Women have been growing and selling food since the beginning of time. That's still true today. Yet female farmers overwhelmingly work at small and mid-sized farms. According to the 2012 Agricultural Census, a mere 3.3 percent of America's total agricultural sales came from women. That meager acreage may be one reason why about 60 percent of the female farmers counted in the census sold fewer than $5,000 in agricultural products [sources: Rosenberg, USDA].
With these statistics in mind, it's not surprising that when you look at America's commercial farms – defined as those with gross cash farm income of at least $10,000 annually — more than 97 percent are led by men, with less than 3 percent steered by women [sources: Rosenberg, Hoppe].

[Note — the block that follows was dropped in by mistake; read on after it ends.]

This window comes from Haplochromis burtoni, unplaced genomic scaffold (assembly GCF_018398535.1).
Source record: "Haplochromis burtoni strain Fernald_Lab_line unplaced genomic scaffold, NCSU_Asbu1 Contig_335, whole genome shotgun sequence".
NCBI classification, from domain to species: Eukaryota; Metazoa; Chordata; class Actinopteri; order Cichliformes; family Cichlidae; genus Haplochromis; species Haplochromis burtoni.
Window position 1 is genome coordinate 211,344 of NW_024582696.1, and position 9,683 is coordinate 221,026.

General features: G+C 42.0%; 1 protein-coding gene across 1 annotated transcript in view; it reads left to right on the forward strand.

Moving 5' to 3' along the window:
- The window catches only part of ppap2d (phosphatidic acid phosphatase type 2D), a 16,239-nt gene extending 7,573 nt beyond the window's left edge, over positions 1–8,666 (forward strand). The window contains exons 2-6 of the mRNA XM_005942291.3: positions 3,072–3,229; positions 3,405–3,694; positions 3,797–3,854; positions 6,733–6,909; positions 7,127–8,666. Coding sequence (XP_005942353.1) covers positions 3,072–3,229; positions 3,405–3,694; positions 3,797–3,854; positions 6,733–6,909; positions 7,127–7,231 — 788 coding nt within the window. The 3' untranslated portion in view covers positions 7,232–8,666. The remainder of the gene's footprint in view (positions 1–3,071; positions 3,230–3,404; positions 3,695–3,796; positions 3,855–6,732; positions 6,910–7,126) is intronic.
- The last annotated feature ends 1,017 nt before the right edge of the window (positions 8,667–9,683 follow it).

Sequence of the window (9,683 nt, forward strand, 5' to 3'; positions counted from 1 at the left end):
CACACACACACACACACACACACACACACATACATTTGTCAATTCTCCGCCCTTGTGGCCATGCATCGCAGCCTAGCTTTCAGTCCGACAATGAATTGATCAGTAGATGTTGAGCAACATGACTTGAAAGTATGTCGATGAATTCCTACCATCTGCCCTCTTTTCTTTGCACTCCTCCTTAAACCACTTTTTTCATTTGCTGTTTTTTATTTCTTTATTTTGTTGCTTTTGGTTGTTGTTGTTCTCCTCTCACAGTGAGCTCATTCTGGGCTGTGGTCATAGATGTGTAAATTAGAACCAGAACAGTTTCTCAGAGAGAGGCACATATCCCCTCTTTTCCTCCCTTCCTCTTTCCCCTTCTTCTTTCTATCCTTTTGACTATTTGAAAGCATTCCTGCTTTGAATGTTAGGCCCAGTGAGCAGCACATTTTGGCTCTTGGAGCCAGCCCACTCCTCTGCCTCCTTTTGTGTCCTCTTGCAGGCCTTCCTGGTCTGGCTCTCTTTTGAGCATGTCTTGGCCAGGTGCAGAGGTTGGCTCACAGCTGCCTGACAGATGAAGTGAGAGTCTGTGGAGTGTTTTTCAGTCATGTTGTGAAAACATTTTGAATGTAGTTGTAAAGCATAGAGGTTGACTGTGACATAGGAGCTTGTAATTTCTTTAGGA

Why aren't there more women involved in larger-scale farming? No one knows for sure. But U.S. farm policy makes it difficult for anyone to make a living by farming unless they're running a large operation. And with women clustering around smaller agricultural operations, it doesn't look hopeful that the number of female farmers — whether commercial or noncommercial — will rise in the near future. The latest statistics bear this out. The 2012 Agricultural Census shows that since 2007, the number of women who were in charge of farms decreased 6 percent [sources: Rosenberg, USDA].